Medford, OR – According to the experts, each vaccine requires two shots. Ladies and gentlemen, it’s very important to get both for maximum effectiveness. After receiving the first shot there is a three week wait time for the second shot while the body primes the immune system.
We won’t know how effective the vaccine is if you receive the second dose more than 23 days after your first dose. This wasn’t specifically studied in clinical trials and the concern is the vaccine may not be as effective as taking it within 19–23 days after the first dose.
Also, it is crucial to stick with the same vaccine brand. That’s right, your second dose of vaccine must be manufactured by the same company that made the first dose of your vaccine. For example, if your first shot was the Pfizer vaccine, stick to that for your second shot. Then vaccination may not work properly if you get two separate types of vaccines.
When you are vaccinated the first time, you will receive a vaccine card and/or be enrolled in an electronic system so you can keep track of the date, type, and specific batch of vaccine you received. If you miss your second dose, your chances of being protected from the virus go down significantly.
Some people are concerned about the safety of the vaccines because of how quickly they were developed. Historically it takes 10–15 years to develop and test a single vaccine and the COVID-19 vaccines came out within months.
While scientists and experts accelerated the process because of the pandemic and the ability to easily enroll study subjects due to the prevalence of the condition, no developmental steps were skipped, and safety was critically evaluated.
In fact, clinical trials have important third party committees built into the process which monitor the data and any safety issues that arise and these groups are free of any political or economic bias or gain.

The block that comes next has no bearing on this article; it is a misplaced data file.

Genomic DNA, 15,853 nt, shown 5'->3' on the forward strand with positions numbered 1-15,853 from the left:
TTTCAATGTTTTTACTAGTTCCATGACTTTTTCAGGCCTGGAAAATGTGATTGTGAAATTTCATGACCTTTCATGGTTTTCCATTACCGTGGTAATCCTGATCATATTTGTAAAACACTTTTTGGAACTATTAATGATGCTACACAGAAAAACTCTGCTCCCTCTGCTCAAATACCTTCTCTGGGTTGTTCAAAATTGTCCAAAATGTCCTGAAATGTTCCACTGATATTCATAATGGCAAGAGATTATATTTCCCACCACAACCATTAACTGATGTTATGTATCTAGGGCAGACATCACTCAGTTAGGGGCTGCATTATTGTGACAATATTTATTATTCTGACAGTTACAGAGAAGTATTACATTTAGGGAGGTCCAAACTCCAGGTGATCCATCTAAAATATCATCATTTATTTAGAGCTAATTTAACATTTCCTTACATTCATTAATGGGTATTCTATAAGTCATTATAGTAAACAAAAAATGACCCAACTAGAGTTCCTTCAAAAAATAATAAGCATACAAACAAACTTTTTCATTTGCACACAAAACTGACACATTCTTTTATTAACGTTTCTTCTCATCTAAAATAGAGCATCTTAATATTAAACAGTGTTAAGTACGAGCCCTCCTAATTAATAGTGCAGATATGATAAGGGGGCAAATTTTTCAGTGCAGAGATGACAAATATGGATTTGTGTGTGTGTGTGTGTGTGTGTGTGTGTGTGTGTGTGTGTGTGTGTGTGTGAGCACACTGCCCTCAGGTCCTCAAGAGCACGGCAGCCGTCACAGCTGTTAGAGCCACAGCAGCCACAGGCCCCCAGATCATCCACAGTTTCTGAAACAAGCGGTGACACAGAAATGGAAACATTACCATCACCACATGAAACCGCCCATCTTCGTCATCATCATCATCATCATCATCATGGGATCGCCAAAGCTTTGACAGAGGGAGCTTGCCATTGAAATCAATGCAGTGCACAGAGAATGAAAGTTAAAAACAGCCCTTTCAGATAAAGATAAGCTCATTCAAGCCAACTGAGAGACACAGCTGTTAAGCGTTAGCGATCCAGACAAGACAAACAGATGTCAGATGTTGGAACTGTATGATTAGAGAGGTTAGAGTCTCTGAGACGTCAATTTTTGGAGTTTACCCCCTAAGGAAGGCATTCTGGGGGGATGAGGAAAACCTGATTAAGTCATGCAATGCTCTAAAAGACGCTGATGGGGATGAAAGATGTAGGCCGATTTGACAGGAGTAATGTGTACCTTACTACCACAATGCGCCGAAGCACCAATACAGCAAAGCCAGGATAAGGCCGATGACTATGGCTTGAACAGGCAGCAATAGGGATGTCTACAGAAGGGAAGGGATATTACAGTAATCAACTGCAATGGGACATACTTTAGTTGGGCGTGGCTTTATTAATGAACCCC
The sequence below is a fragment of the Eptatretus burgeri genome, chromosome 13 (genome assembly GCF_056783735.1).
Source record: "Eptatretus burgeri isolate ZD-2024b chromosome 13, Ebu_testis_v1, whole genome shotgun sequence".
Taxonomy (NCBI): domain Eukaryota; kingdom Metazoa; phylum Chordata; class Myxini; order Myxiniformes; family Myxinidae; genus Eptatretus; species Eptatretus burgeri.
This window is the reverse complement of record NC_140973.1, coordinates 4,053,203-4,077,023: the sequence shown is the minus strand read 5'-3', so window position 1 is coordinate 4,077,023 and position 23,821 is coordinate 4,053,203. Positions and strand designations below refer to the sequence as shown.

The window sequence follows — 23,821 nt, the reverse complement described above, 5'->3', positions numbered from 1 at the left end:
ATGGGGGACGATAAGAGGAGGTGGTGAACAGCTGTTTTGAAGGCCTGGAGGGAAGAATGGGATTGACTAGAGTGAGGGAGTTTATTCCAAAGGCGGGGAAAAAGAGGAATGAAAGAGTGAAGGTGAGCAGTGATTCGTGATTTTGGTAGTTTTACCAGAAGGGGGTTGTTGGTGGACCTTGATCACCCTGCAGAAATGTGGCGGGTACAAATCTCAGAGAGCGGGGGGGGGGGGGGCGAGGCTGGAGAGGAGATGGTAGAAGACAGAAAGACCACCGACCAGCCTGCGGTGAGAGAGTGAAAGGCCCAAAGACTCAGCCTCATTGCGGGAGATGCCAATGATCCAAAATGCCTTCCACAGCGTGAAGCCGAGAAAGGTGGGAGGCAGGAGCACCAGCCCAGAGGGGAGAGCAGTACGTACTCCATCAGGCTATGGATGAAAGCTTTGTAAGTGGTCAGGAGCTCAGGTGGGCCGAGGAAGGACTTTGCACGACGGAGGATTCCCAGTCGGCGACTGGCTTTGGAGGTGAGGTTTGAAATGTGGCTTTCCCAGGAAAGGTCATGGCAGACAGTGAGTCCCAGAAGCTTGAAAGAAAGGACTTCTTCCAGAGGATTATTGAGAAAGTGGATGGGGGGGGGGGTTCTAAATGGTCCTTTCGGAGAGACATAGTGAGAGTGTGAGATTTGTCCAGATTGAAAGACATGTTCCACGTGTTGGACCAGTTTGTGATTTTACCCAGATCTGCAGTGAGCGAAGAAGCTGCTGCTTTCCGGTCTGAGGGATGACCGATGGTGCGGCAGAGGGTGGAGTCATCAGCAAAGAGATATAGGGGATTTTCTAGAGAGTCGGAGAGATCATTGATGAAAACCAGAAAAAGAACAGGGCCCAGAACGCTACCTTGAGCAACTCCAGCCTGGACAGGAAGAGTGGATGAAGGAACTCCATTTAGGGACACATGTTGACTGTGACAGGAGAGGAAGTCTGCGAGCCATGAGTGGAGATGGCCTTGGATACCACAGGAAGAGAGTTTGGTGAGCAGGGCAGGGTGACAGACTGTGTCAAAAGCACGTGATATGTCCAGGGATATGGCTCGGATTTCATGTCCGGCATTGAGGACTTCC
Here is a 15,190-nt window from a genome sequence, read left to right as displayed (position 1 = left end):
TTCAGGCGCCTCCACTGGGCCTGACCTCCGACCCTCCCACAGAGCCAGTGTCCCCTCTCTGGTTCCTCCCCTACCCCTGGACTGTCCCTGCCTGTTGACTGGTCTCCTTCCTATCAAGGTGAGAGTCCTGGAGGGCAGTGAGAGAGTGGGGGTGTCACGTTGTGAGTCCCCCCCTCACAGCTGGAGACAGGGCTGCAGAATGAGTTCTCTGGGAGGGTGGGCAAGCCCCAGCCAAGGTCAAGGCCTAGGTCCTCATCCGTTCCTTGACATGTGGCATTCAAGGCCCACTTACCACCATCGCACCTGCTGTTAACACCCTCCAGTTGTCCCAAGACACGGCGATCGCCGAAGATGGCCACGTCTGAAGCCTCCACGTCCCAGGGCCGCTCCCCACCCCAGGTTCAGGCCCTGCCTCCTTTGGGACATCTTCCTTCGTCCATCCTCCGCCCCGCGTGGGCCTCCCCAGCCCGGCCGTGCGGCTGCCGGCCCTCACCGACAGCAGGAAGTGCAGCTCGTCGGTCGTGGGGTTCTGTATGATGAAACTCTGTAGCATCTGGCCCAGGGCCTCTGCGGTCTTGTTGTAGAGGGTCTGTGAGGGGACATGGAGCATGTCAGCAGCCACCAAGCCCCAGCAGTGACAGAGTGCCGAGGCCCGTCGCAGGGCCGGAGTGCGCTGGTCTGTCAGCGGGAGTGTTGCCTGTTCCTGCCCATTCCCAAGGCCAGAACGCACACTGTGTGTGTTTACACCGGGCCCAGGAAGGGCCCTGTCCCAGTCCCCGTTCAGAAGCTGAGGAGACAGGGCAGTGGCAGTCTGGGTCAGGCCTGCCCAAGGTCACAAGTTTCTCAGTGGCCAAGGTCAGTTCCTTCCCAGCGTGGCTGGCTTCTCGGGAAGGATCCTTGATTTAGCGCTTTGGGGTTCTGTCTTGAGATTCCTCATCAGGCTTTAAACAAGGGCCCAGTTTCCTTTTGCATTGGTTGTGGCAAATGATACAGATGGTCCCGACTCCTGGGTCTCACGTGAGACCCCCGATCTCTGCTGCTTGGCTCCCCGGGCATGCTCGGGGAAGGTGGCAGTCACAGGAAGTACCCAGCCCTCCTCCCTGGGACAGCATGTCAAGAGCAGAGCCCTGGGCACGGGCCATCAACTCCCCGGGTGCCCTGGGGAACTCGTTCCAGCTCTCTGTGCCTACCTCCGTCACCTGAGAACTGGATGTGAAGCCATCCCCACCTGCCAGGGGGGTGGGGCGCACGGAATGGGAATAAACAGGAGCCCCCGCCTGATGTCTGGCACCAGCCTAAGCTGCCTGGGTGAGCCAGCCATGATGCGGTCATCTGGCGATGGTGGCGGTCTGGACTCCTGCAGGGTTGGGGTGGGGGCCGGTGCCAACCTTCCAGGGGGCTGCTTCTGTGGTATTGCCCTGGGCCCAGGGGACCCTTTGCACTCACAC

Also, scientists have been working on an mRNA vaccine for nearly 30 years and were able to build on the current evidence base rather than start from scratch. The safety profile of the mRNA vaccines is similar to FDA-approved vaccines, with the most common issues being temporary injection site pain, fatigue, and headache.
Temporary weakness and one-sided facial paralysis, has been reported in participants in both the Pfizer and Moderna trials. The CDC is actively monitoring this, but does not think it was caused by the vaccine as the incidence of these findings in the study population was the same as what we typically encounter in the general population. In fact, Bell’s Palsy mostly occurs after a viral illness and has been associated with COVID-19 infections, not the actual vaccine.
The side effects from both COVID-19 vaccines are normal and consistent with other regularly-used, FDA-approved vaccines.
A common side effect of the first shot is local injection site soreness of the muscle. With the second dose, about 20% of patients may develop side effects like body aches, chills, and feverishness which typically last a day or less and are treated with acetaminophen or ibuprofen.
These are all completely normal and expected and indicate that the immune system is responding appropriately. That’s a good thing!